what is a fundamental difference ?
Old 1st May 2011
  #7
Lives for gear
 
sventvkg's Avatar
 

I have the earliest demos made of my tunes and all digital files are time stamped. I could provide them as proof that I wrote the songs and there are records of me performing many of the songs I have written in public. If the thief that stole them can't prove he wrote them and I have proof of concept the jury will rule in my favor. When you write a song it's copywritten. Just be smart and record a demo in Pro Tools etc.
Old 3rd May 2011
  #8
Gear Head
 

Quote:
Originally Posted by Bilic View Post
Planning on recording an album in the future.. want to know how i can get it copyrighted? I heard if you just burn it to a cd and mail it to yourself, is that true?

Thanks

That was made inadmissible in a court of law under the 1976 Copyright Act. SO don't do it. It's pointless and will only give you a FALSE idea that you have your bases covered.

The moment you put your creative idea into a tangle medium (write it down, record it, sing it into a recorder, etc..)... the moment it is put into something tangible it become copyrighted!! You do not need to register it. You are now the proud owner of whatever you created.

NOW, here's the part people often over look. If you ever find yourself in a situation that you feel someone has infringed upon your copyright and wish to take them to court. The law is that you must first register it with the Library of Congress before you can do so.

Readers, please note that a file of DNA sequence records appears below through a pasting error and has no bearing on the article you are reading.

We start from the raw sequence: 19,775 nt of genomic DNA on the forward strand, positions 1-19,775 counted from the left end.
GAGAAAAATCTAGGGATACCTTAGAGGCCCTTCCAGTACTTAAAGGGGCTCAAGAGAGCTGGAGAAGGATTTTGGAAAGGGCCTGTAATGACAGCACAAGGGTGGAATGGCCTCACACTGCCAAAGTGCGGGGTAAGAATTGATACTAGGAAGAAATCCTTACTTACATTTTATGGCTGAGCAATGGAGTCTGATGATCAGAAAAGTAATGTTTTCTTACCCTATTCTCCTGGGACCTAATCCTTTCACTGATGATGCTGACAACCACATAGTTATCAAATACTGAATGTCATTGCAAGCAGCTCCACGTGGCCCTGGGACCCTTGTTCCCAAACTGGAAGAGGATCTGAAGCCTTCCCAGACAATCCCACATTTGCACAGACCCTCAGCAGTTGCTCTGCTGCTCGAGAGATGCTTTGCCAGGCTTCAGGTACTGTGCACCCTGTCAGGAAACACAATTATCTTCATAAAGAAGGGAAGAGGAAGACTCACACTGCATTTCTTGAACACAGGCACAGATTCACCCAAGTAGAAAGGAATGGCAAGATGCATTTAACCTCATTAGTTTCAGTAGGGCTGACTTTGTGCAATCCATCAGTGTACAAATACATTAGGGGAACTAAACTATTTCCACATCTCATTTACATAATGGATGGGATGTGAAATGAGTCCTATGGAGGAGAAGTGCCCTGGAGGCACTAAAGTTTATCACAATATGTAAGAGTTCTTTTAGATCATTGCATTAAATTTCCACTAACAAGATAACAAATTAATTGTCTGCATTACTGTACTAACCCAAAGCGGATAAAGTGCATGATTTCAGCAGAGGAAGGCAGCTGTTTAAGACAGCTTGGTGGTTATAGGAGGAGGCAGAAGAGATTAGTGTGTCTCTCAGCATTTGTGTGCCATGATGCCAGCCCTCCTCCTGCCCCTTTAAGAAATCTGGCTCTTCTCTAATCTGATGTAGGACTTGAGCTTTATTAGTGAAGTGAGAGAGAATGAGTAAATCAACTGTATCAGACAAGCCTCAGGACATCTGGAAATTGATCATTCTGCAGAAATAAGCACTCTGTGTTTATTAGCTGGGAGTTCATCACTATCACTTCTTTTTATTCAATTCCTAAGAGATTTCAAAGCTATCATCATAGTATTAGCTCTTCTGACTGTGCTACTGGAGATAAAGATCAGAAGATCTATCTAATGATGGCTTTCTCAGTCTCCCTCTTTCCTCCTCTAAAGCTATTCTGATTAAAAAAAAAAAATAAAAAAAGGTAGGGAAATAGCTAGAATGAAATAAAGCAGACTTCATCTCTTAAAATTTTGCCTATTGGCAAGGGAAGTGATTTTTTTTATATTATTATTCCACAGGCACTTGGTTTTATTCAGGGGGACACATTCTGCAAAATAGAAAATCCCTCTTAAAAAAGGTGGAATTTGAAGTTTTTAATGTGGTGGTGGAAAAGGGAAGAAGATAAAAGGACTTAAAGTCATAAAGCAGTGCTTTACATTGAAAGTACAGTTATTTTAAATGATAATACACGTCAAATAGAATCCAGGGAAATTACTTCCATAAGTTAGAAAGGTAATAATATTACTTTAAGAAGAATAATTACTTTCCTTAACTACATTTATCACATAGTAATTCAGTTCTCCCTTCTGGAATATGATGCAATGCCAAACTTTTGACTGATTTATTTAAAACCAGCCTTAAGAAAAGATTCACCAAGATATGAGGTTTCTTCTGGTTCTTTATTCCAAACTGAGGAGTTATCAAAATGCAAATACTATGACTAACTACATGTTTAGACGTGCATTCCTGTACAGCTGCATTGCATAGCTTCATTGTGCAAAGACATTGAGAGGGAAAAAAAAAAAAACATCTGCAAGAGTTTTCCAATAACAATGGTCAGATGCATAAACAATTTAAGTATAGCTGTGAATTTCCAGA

This is why many people go ahead and register it with the LOC.gov website. B/c while you're protected, you will have to prove that you created the item first and this is but one more piece of ammunition that you will have should you find yourself infringed upon.

It's super super simple to register at the LOC.gov site. You can do it all online and you can submit MULTIPLE works at the same time for the basic fee. You can group them all together and claim them as a series of works (think movements in a symphony). So for 35.00 you can register pretty much every song you've written thus far.

So in short: no, you don't have to register... but you really really really should.
Old 3rd May 2011
  #9
Gear Head
 

Quote:
Originally Posted by TankT34 View Post
Hi, I have a question
If I live in Europe and want to release my album in USA in stores like Itunes Amazon etc through Tunecore or CD Baby
-the album consists of 6 songs
Is it absolutely necessary to register them in LOC each independently or
registering as a collection will suffice
what is a fundamental difference ?

If you wish to register them at the US LOC you can do them as a collection.... the real question is: do you need to? Under the Berne Convention copyright laws between like minded countries is held up regardless of process. So if you live in a bigger european country that is part of the berne agreement then I'm not so sure you even have to.

See if your country is listed. It's likely you don't need to do more than what your country of origin requires:

List of parties to international copyright agreements - Wikipedia, the free encyclopedia